posted on 14 March 2016
from the Richmond Fed
-- this post authored by David A. Price
When Tom Blake was on the job market in 2012 as an economics Ph.D. student, he assumed he would land at a university or a government research department. But Blake, then studying at the University of California, Davis, accepted an on-site interview from San Jose, Calif.-based eBay. He remembers the moment during the visit when he decided he might be ready to leave academia behind.
"I was with one of the data scientists, and I started asking him questions about who has access to the data and how you get access," Blake says. "He was quite befuddled. I had come from academic research, where data has to be begged for. After some probing, I realized that he had direct access. I realized that I would be totally unfettered in my ability to get to the bottom of any question."
Blake joined eBay Research Labs that year and became part of the small, but growing, band of Ph.D. economists doing economic research in technology companies. One might call them the "techonomists." Some are part of a research staff within a firm and spend all their time on economic research, while others work within a business unit of a firm while doing research as well. Whichever category they fall into, they're in a relatively new type of job: Although economists have long worked in private companies in a handful of traditional roles - like finance, litigation consulting, and economic forecasting - the staff economist carrying out research in a technology firm, and sometimes publishing his or her work, is largely a 21st century development. (Additionally, non-technology firms have been hiring economists, not necessarily Ph.D.s, to mine the firms' large datasets for economic insights.)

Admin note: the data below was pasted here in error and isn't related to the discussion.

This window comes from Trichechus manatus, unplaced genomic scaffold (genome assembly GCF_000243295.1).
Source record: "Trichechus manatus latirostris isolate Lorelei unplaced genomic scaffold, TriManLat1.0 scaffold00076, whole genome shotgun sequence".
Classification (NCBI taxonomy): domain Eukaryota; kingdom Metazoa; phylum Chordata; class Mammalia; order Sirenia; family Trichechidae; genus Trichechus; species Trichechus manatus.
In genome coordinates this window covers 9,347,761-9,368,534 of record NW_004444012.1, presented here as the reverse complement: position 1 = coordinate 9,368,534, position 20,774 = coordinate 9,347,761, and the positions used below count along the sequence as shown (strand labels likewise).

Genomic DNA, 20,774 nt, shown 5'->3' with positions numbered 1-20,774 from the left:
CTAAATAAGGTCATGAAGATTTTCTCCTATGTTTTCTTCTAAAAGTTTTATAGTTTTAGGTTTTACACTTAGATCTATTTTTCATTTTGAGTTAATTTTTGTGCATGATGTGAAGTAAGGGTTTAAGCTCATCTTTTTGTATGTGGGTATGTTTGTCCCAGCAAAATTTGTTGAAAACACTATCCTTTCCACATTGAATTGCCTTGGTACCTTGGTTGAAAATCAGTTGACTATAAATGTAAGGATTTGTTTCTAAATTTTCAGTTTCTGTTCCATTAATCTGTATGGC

Many of the high-profile tech firms of Silicon Valley and elsewhere have techonomists on board; in addition to eBay, the club includes, among others, Airbnb, Amazon.com, Facebook, Google, Microsoft, Netflix, and Pandora. Some of these companies also engage academic economists on a part-time basis to work with their in-house economists. The problems that techonomists are stalking with big data range from marketplace design to digital advertising strategy, from online search behavior to pricing.
Susan Athey of Stanford University, formerly chief economist at Microsoft on a consulting basis, says she is regularly contacted by firms and recruiters who are seeking pointers to possible candidates for such positions. "The flow seems to be increasing," she says.
Mike Bailey, Facebook's economics research manager, agrees. "It definitely seems like it's growing at a fast pace."
The Tech Industry's Allure